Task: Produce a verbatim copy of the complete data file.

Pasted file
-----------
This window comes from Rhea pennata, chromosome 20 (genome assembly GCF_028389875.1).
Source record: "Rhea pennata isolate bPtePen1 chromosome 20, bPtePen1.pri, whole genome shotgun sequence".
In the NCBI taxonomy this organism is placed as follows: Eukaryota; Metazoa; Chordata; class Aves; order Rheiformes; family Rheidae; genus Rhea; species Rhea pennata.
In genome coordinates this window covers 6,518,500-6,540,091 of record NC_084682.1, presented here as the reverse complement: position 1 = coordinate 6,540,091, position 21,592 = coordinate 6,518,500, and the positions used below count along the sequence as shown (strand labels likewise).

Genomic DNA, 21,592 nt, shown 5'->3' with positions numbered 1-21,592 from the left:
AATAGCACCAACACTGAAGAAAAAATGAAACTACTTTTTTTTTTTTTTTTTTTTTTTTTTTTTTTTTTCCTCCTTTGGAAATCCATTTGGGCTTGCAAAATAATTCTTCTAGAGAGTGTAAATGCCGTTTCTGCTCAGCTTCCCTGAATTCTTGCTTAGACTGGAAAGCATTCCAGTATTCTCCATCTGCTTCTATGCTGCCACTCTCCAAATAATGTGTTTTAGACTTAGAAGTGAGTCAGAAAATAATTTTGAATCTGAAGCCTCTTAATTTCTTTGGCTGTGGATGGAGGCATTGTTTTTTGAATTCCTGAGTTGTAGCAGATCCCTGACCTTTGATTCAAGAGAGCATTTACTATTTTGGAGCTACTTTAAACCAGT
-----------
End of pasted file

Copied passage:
This window comes from Rhea pennata, chromosome 20 (genome assembly GCF_028389875.1).
Source record: "Rhea pennata isolate bPtePen1 chromosome 20, bPtePen1.pri, whole genome shotgun sequence".
In the NCBI taxonomy this organism is placed as follows: Eukaryota; Metazoa; Chordata; class Aves; order Rheiformes; family Rheidae; genus Rhea; species Rhea pennata.
In genome coordinates this window covers 6,518,500-6,540,091 of record NC_084682.1, presented here as the reverse complement: position 1 = coordinate 6,540,091, position 21,592 = coordinate 6,518,500, and the positions used below count along the sequence as shown (strand labels likewise).

Genomic DNA, 21,592 nt, shown 5'->3' with positions numbered 1-21,592 from the left:
AATAGCACCAACACTGAAGAAAAAATGAAACTACTTTTTTTTTTTTTTTTTTTTTTTTTTTTTTTTTTCCTCCTTTGGAAATCCATTTGGGCTTGCAAAATAATTCTTCTAGAGAGTGTAAATGCCGTTTCTGCTCAGCTTCCCTGAATTCTTGCTTAGACTGGAAAGCATTCCAGTATTCTCCATCTGCTTCTATGCTGCCACTCTCCAAATAATGTGTTTTAGACTTAGAAGTGAGTCAGAAAATAATTTTGAATCTGAAGCCTCTTAATTTCTTTGGCTGTGGATGGAGGCATTGTTTTTTGAATTCCTGAGTTGTAGCAGATCCCTGACCTTTGATTCAAGAGAGCATTTACTATTTTGGAGCTACTTTAAACCAGT